Well & Kind believes in wellness for all of us, including and especially those of us with unique needs. Our April interview is with Jon Kalnas, a personal trainer and sports performance coach at Critical Mass NJ, a cutting edge gym Shrewsbury, NJ. Jon coaches athletes and motivated individuals from school age through senior-citizenhood, imparting the wisdom he’s gained through his years as an All-American university-level track and field athlete, certified weight lifting coach, and mentor to dozens of athletes who have gone on to compete at the college level. He also holds a bachelor’s degree in psychology, which gives him a unique insight into his clients’ needs and motivations to meet the challenges that training presents.
Anyone who has been around the Jersey health scene knows that the guys at Critical Mass NJ aren’t messing around—the owners eat, sleep and breathe their dedication to performance of the whole person, mind and body. Jon brings this philosophy to the group of teens and young adults he trains weekly at Critical Mass. Everyone in the group has unique abilities ranging from genetic disorders to being on the Autism Spectrum, but to Jon, every person who walks in the door is an athlete in training. Here’s our conversation from April 3rd, 2018:
Well & Kind: What’s your health and wellness philosophy?
Jon Kalnas: Preparation predicts outcome. If you eat and sleep properly, you’ll be less stressed and be able to perform better. You have to be ready to deal with an adrenaline rush and know how to react if something goes down.
W&K: If something goes down—can you elaborate on that?
JK: The September 11th attacks got me thinking about what we can do when something unexpected happens. Now, especially as a parent, I’m always looking around me, assessing for threats. Survival is our number one job along with protecting our tribes, our families. When you train, you prepare yourself physically to face stressors. If you stress yourself in the gym, you’re better prepared for stress outside the gym. If you’re not eating a nourishing diet, you’re not going to be able to prepare yourself physically. You’re an athlete in life and what you’re doing now is going to protect you in the future, whether that’s protecting yourself from danger or from disease.
W&K: I know that you train a range of body types and abilities at Critical Mass. Tell me about the group that you train on Wednesday afternoons.
JK: I train a group of 16 to 29 year old’s with different disabilities. I have clients with Down Syndrome, Angel Man’s Syndrome, Autism. During those times we try to keep the gym lower stimulus [Side note—there’s a disco ball in the gym, but that’s a post for another day] and we are very consistent with what we do. Repetition from week to week is very important. We’ll go through a routine of ten exercises and might only change one part of that routine from week to week.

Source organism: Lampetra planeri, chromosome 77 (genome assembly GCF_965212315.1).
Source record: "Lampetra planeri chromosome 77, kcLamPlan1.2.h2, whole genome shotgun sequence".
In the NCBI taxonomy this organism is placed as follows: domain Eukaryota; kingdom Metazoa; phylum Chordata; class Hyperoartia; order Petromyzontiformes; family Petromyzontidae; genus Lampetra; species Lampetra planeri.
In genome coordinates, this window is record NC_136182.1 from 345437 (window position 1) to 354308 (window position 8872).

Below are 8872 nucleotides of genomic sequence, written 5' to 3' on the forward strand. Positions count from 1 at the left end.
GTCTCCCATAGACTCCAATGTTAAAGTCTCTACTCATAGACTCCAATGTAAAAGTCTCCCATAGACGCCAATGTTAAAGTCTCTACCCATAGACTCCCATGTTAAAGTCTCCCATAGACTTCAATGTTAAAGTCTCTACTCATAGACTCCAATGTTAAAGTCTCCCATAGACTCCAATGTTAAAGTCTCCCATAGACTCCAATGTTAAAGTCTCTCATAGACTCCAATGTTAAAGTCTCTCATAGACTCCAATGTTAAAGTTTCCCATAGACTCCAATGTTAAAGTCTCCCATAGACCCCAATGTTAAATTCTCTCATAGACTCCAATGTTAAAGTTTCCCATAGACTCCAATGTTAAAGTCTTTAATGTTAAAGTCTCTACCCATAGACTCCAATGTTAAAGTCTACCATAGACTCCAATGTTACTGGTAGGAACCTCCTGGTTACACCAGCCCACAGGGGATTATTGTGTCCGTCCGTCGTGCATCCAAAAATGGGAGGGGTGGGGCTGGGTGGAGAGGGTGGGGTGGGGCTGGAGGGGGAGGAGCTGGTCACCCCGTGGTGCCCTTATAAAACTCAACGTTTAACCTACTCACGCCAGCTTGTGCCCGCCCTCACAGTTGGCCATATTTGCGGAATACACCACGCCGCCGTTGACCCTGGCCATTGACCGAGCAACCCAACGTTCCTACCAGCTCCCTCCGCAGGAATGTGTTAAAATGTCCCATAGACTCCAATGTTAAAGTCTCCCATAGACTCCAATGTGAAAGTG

W&K: How do you warm up if the kids are hesitant to get started?
JK: We’ll do an exercise to get everyone aware of themselves. I’ll have the group sitting down and I’ll help them focus their attention by calling out something, like a color, and if it’s something that they’re wearing, they have to get up as quickly as possible.
W&K: What would you say to individuals with unique needs or their families whose everyday life feels like an act of survival? Why would they want to add the stress of a workout regimen to an already stressful day? Sometimes getting dressed, or eating, or getting out of the house, or using transportation takes a heavy physical and mental toll.
JK: I get that. I’m the dad of a baby and a toddler, I know that families and the athletes themselves are drained by day to day life. I at least have downtime when my kids are sleeping, some of the kids I train haven’t slept more than two hours in a row since they were born—and they’re teenagers. Think about that.
W&K: That sounds completely overwhelming, so why add the complication of going to the gym?
JK: Because movement is medicine. The parents I work with are very engaged and determined to be active. The kids don’t complain about it being tiresome—kids want to move, whether they’re in a wheelchair, or have other issues, it’s essential for all of us to be physical. You have to try to do something every day that allows your body to move in different ways.
W&K: What’s your advice for people who want to get started have unique needs or care for someone with unique needs?
JK: Look online for someone who is a specialist, don’t be afraid. Search. There’s plenty of people out there doing what I’m doing. Ask for word of mouth referrals. Just get out there.
W&K: In all of your years of experience as an athlete, coach and trainer, what is one thing that you wish everyone knew?
JK: No matter what your physical limitations are, there are great levels that every person can achieve. You’re going to get that dopamine rush when you achieve something physical, and once kids get into a program and get that, they will be addicted to an active lifestyle. And kids have to have a cheering section. If you have a kid who's got people standing behind them, and they feel good about what they’re achieving, their life is going to be positive. They’ll be happy, and that’s what’s going to make for the best lifestyle for them overall.
To schedule with Jon or check out the full range of services at Critical Mass, New Jersey, you can visit the gym’s website at https://criticalmassnj.com or find Jon and the rest of the Critical Mass team on Instagram @CriticalMassNJ or Twitter @Criticalmassnj.